Field service management system ServAir




Here are some usage examples on
how ServAir can bring benefits to each aspect of service operations.

Usage Scenes


  • Contact Center

    Do you wish to provide a smooth customer service more easily? Have you ever heard your call operators lament… “It takes time to identify the machine that customer is inquiring about.” “I need to look through paper documents to find out if the customer has a maintenance contract with us.” “Escalation process is so complicated that only experienced staff know exactly how.”

  • Service Manager

    Depending on the scale of the company and the volume of service work to be provided, the role of service managers may vary.
    As a systemized solution, ServAir strongly supports the coordination work a service manager previously had to figure out on their own with questions such as “Which engineers have the skills to repair this product?”, “What are the necessary repair parts for this incident?”, and “Can I schedule an engineer along with an inspection plan?”

  • Service Engineer

    Many aspects of service engineers’ work are not digitalized yet. In many cases, work reports are still managed on a paper basis, which makes it impossible to search for service history. Moreover, service engineers are having to go back to their offices to input the data of the work report that they provided to their customer site by paper.
    This duplication of work of inputting and updating information, coupled with the lack of engineers, are common causes of heavy load on engineers.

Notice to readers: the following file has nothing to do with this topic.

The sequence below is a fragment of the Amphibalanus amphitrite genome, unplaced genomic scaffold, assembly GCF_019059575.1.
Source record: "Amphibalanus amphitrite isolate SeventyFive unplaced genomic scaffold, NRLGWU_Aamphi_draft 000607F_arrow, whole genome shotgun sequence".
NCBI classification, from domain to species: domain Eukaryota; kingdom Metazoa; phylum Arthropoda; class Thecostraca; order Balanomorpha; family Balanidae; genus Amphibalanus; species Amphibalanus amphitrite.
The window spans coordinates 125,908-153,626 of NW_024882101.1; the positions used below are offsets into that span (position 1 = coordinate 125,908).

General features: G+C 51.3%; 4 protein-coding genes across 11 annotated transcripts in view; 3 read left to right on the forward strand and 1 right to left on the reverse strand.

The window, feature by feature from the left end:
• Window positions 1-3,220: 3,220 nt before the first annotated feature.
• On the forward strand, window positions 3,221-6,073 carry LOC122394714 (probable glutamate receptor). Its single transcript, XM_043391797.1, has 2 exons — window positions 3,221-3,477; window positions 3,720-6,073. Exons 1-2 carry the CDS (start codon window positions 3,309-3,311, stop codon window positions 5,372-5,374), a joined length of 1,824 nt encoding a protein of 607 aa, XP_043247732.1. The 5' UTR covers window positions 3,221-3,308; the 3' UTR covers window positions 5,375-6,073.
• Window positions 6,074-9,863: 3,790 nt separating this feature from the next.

• Service Sales

    Although it is desired to increase sales by having more maintenance contracts, service-related information are hard to collect and analyze.
    Do you have any troubles like below? “I cannot search customers to whom I can propose a maintenance contract.” “I do not know what kind of a contract I should propose to each customer.”

  • Information System

    In many cases, systemization in the service industry is falling behind. Paper-based management of work reports and whiteboard-based management of staff’s schedule are still a commonplace.
    Furthermore, many companies face challenges when trying to introduce a new system, with issues of compatibility among existing systems, concerns about system maintenance support and operational usability, unorganized requirements for adoption of a system, unclear return on investment etc., which makes the decision a difficult one.

  • Corporate Planning

    “We introduced systems from where there were operational needs one by one, but now we have several systems and they are not optimally interconnected.” “The infrastructure of the system we use is old and cannot have add-ons or be modified.”
    Do you have concerns like these about the systems you use being outdated?
    Are you looking for ways to collect appropriate data for increasing sales from service operations whose profitability ratio are high?

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